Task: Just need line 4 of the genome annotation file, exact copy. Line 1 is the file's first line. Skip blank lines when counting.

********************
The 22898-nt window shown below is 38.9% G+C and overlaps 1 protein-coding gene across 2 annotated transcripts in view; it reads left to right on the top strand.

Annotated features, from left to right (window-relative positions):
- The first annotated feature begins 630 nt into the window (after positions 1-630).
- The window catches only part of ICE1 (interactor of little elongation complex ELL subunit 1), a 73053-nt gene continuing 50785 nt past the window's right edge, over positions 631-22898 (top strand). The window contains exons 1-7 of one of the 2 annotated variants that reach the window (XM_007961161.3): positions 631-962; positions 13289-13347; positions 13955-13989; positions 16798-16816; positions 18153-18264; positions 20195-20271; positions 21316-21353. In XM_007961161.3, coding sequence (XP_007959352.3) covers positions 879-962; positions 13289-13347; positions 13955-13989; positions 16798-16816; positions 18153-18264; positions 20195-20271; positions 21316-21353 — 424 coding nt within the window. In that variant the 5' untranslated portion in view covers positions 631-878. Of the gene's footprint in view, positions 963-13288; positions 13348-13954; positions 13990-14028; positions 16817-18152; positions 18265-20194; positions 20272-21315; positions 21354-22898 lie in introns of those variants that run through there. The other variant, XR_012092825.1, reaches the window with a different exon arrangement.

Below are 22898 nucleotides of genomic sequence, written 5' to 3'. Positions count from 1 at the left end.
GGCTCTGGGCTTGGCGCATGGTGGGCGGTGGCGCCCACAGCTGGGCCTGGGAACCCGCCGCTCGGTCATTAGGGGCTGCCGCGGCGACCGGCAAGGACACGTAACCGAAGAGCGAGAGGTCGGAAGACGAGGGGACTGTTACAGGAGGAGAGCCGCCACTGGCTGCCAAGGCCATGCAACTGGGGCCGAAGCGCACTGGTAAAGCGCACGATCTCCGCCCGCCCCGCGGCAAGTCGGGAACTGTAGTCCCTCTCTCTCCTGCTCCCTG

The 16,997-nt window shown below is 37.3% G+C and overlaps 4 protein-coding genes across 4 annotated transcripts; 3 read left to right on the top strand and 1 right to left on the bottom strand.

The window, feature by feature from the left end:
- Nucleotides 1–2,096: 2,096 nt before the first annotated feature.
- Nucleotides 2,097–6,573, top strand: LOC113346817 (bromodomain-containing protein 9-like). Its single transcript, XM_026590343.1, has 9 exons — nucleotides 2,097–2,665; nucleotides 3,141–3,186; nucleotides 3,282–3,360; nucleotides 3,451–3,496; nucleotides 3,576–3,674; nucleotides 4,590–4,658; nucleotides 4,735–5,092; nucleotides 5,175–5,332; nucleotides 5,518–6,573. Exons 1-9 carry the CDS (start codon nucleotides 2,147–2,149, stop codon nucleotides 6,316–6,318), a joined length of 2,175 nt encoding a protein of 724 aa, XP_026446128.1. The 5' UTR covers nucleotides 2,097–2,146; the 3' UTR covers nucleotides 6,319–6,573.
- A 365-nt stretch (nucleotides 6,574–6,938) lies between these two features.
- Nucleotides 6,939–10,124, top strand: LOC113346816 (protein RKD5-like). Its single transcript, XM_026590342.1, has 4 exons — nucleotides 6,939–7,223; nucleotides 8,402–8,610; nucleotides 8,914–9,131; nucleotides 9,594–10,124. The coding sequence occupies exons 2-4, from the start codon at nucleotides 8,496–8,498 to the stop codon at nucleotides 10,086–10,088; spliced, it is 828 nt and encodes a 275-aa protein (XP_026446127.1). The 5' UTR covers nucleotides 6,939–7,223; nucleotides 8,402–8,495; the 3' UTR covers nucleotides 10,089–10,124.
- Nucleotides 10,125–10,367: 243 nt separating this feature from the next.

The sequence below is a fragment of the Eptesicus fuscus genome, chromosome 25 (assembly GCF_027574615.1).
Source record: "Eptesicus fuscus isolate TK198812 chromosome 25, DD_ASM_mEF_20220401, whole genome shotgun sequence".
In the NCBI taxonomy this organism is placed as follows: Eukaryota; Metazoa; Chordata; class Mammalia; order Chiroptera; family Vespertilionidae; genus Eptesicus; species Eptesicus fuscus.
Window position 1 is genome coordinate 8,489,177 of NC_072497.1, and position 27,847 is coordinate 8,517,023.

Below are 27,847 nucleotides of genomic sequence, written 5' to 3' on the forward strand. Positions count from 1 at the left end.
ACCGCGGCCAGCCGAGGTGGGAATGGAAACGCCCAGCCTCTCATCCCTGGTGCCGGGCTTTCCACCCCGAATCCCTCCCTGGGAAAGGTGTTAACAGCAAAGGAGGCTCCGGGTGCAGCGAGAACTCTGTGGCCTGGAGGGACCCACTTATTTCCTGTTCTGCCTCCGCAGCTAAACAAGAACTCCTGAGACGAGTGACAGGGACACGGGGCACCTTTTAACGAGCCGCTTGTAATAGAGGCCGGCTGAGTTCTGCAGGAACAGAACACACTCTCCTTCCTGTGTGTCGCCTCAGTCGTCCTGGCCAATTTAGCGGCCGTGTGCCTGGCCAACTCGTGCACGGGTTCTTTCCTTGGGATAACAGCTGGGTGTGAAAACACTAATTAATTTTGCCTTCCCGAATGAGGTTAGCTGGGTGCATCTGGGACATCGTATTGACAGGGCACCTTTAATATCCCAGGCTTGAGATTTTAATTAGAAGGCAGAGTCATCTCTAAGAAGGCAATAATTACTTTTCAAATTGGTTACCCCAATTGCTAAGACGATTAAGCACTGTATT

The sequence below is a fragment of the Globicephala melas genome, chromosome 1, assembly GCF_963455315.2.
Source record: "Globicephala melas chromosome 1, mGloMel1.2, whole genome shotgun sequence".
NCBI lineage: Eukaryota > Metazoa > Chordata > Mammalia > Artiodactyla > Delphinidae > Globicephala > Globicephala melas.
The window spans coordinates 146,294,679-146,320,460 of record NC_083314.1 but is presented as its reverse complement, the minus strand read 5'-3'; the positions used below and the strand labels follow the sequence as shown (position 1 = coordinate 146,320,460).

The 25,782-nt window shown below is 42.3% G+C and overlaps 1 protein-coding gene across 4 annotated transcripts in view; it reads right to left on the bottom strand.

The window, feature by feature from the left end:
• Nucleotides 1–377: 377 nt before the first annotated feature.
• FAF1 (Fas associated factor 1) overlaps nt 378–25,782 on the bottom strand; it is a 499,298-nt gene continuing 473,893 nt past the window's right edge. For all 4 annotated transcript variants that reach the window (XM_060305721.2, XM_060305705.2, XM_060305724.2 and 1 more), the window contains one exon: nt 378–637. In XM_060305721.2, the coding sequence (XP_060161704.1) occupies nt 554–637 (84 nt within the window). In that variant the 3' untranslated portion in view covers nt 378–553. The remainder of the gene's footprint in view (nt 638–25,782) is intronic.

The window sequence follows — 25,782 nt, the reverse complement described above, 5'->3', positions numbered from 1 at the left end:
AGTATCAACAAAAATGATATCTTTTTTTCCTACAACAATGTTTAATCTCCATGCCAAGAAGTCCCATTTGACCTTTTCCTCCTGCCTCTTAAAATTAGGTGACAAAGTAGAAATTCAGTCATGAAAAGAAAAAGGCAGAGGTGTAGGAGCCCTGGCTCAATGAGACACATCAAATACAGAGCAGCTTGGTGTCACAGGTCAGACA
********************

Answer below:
- The window catches only part of ICE1 (interactor of little elongation complex ELL subunit 1), a 73053-nt gene continuing 50785 nt past the window's right edge, over positions 631-22898 (top strand). The window contains exons 1-7 of one of the 2 annotated variants that reach the window (XM_007961161.3): positions 631-962; positions 13289-13347; positions 13955-13989; positions 16798-16816; positions 18153-18264; positions 20195-20271; positions 21316-21353. In XM_007961161.3, coding sequence (XP_007959352.3) covers positions 879-962; positions 13289-13347; positions 13955-13989; positions 16798-16816; positions 18153-18264; positions 20195-20271; positions 21316-21353 — 424 coding nt within the window. In that variant the 5' untranslated portion in view covers positions 631-878. Of the gene's footprint in view, positions 963-13288; positions 13348-13954; positions 13990-14028; positions 16817-18152; positions 18265-20194; positions 20272-21315; positions 21354-22898 lie in introns of those variants that run through there. The other variant, XR_012092825.1, reaches the window with a different exon arrangement.